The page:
This post is part of our daily Search Photo of the Day column, where we find fun and interesting photos related to the search industry and share them with our readers.

Google Ads Editor v1.1 & Keyword Planner adds the most relevant keywords

The Google Ads team has released upgrades for both the Google Ads Editor and the Keyword Planning Tool. Google Ads Editor is now in version 1.1 and has added a number of new features. The Keyword Tool can now display the most relevant keyword ideas directly in the tool.

Google Ads Editor

The previous version, version 1.0, was launched in March and replaced the old Google AdWords Editor with the rebranding efforts. In version 1.1, Google has added the following functions to the Google Ads Editor:

dark mode
With dark mode you have the option to change the appearance of the user interface in Google Ads Editor from a light color palette to one with dark background colors and lighter foreground colors. Users can switch Google Ads Editor to dark mode by clicking on the moon icon in the lower right corner. Similarly, users can switch back to light mode by clicking on the sun icon

IP exclusions, full support for IP exclusion criteria enabled
You can download, upload, add, delete, edit, copy, paste, export and import IP addresses when creating a new campaign. In Settings you can enter IP addresses to prevent them from seeing their ads. Previously, you couldn't update, add, or copy IP exclusions in Google Ads Editor.

Image selector to choose images for different image fields
Previously, if you had to use the same image in multiple places, you had to repeat the steps to upload the image from your computer.

With this new feature you can browse images for different image fields and choose from previously uploaded images. You can still add images from your computer.

exact search
To improve the search functionality, the exact search function offers more specific search results when filtering campaigns or ad groups in Google Ads Editor. This feature is enabled by default.

For example, if you are looking for campaigns or ad groups on & # 39; dog accessories & # 39; and & # 39; hondacc & # 39; starts typing, you get search results such as & # 39; dog accessories for corgi & # 39; s & # 39 ;. Earlier when searching for & # 39; dog acc & # 39 ;, you would have seen potentially unrelated campaigns such as & # 39; dog basket & # 39; or & # 39; dog clothes & # 39 ;.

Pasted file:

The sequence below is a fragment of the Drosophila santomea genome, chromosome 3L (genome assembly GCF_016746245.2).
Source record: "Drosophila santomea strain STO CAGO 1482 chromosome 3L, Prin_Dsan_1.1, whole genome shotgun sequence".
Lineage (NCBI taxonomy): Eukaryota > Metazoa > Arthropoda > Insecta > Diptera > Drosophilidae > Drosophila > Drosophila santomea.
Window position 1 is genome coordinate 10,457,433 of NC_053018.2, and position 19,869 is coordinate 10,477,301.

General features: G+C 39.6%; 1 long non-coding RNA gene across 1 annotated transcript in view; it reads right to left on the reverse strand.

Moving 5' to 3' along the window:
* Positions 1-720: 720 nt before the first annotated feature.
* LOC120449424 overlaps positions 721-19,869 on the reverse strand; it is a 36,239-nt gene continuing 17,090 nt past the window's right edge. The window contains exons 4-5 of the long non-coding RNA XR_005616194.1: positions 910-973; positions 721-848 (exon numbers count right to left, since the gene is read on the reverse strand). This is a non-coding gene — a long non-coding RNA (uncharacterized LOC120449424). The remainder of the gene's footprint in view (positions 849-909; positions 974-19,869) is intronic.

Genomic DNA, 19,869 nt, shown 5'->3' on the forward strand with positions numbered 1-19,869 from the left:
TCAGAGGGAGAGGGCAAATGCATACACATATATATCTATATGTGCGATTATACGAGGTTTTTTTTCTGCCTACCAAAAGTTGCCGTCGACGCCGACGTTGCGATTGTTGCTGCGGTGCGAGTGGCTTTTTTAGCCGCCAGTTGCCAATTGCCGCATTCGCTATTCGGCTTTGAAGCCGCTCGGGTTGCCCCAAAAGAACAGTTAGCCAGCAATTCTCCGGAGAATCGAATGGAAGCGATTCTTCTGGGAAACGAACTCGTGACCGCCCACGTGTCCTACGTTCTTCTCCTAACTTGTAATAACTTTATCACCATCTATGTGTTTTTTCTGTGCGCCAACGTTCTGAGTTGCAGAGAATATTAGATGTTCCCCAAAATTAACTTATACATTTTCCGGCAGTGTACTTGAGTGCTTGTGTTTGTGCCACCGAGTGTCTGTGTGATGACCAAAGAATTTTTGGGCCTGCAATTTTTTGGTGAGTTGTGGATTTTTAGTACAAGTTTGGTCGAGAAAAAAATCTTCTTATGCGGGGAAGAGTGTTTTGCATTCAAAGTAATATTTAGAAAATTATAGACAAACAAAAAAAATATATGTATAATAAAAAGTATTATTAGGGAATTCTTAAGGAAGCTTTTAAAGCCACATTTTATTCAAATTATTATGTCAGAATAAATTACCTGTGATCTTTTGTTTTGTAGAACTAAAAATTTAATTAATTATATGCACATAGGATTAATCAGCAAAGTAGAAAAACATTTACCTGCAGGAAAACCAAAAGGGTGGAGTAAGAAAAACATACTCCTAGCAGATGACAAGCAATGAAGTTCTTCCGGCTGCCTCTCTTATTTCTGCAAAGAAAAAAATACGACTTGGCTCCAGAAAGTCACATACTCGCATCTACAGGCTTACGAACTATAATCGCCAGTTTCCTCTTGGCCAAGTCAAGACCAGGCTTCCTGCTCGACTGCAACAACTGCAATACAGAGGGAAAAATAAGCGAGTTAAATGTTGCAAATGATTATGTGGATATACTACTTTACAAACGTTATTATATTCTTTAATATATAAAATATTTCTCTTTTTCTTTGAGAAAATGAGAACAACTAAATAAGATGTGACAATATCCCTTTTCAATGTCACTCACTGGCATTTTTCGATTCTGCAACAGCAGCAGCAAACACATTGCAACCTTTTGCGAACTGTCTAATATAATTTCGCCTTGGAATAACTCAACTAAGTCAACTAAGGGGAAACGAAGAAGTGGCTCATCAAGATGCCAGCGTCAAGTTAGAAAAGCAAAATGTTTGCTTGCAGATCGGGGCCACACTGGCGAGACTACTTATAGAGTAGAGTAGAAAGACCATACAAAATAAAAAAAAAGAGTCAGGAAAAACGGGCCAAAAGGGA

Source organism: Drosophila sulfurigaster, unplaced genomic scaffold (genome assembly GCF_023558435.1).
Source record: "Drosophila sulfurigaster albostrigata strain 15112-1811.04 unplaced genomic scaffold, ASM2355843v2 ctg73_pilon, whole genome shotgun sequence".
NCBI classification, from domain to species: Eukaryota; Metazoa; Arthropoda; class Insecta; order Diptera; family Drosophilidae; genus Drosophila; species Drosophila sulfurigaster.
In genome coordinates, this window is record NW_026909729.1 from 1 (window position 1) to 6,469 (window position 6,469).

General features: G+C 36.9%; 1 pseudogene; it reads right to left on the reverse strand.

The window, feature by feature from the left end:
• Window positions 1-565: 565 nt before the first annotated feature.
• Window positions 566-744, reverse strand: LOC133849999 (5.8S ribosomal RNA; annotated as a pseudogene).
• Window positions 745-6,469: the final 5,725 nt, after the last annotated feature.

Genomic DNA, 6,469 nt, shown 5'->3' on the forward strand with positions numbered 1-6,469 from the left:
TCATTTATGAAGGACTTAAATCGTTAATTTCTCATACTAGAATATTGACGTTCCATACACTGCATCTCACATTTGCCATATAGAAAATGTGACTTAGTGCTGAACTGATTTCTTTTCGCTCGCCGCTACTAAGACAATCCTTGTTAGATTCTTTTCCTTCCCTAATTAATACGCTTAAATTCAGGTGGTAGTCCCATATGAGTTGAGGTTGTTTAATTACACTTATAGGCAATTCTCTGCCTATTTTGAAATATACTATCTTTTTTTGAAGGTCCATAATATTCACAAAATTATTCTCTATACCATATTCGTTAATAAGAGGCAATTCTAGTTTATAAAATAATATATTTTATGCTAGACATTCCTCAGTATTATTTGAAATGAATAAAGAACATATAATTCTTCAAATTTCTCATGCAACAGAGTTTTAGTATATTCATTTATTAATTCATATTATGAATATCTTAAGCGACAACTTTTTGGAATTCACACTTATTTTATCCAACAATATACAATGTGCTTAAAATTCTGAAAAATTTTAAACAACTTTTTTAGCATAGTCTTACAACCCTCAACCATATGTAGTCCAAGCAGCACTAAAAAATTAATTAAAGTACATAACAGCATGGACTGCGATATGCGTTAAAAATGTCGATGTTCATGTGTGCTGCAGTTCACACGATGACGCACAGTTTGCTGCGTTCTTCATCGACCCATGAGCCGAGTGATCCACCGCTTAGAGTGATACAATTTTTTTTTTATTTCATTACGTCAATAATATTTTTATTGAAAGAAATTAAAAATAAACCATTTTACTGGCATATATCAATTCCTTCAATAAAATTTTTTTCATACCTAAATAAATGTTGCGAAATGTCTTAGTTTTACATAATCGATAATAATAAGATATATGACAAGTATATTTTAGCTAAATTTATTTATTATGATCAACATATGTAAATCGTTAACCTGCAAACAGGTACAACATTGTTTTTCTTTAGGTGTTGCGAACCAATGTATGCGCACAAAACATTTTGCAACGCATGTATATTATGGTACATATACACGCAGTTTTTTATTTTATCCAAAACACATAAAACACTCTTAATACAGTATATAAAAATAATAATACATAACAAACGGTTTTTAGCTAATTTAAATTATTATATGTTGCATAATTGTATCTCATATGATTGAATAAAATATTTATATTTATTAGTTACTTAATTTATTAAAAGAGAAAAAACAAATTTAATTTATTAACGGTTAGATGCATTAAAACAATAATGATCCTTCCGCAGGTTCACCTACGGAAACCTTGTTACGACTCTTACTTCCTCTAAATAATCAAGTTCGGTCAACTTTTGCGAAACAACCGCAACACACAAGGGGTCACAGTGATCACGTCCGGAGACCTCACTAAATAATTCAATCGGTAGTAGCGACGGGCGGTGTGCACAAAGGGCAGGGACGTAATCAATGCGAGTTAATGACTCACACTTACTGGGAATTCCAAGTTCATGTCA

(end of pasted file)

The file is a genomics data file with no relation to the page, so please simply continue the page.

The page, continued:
Checkboxes in Account
Accounts manager shows check boxes next to accounts, to make it more explicit that multiple accounts can be selected and opened simultaneously.

Updated features:

& # 39; Including Display Network & # 39; Shopping campaign can be edited
You can now edit this setting for Shopping campaigns. Previously it was always "Disabled" and could not be changed.

Universal App Campaigns renamed
The campaign type of the Universal App is now & # 39; App – Installations & # 39 ;. Universal App ads are named & # 39; App ads for installations & # 39 ;. Later when Google Ads Editor supports UACe, it will also have "App – Involvement" and "App Ads for Engagement".

Obsolete functions:

To simplify the experience of Google Ads Editor, the following functions and functionalities are marked as outdated with the release of Google Ads Editor v1.1.

destination URL
Final URL & # 39; s replace destination URL & # 39; s as part of the URL upgrade. You can no longer create or edit ads that use a destination URL.

Destination URL has been removed from all ads and criteria. Sitelinks and app extensions still have destination URLs, because they exist in live accounts.

Dynamic Search Ads
Regular dynamic search ads (DSA) are outdated. Note that these differ from the expanded DSA. You cannot create a new DSA & # 39; s. You can delete existing ones and edit their status and labels.

Responsive advertisements (previously known as DRA)
Responsive advertisements should not be confused with asset-based responsive display advertisements.
You can not create a new responsive ads. You can delete existing ones and edit their status and labels. The "Export as Responsive Ads" promotion has been removed.

"Collapsed header"
The & # 39; Collapsed Header & # 39; for showcase ads is no longer available in Google Ads Editor.

Support for setting "content / target group of keywords"
Google Ads Editor has removed the support for the "Content keywords: enabled / disabled" setting.

Here is a GIF of the dark mode:

keyword Planner

The Keyword Planner now displays the most relevant keyword ideas based on your starting keyword. For example, if you use the initial word & # 39; boots & # 39; you may see keyword ideas such as & # 39; ladies boots & # 39 ;, & # 39; work boots & # 39; and & # 39; cowboy boots & # 39 ;. You can expand your search by adding recommended words to your starting word.

Google has also added two other features to give you more control over what keyword ideas represent:

(1) Website filtering: filter keyword ideas to show only keywords that are most related to your business (based on your website).
(2) Brand Exclusions: Exclude keyword ideas that contain brand terms.

click for full size

Forum discussion on twitter.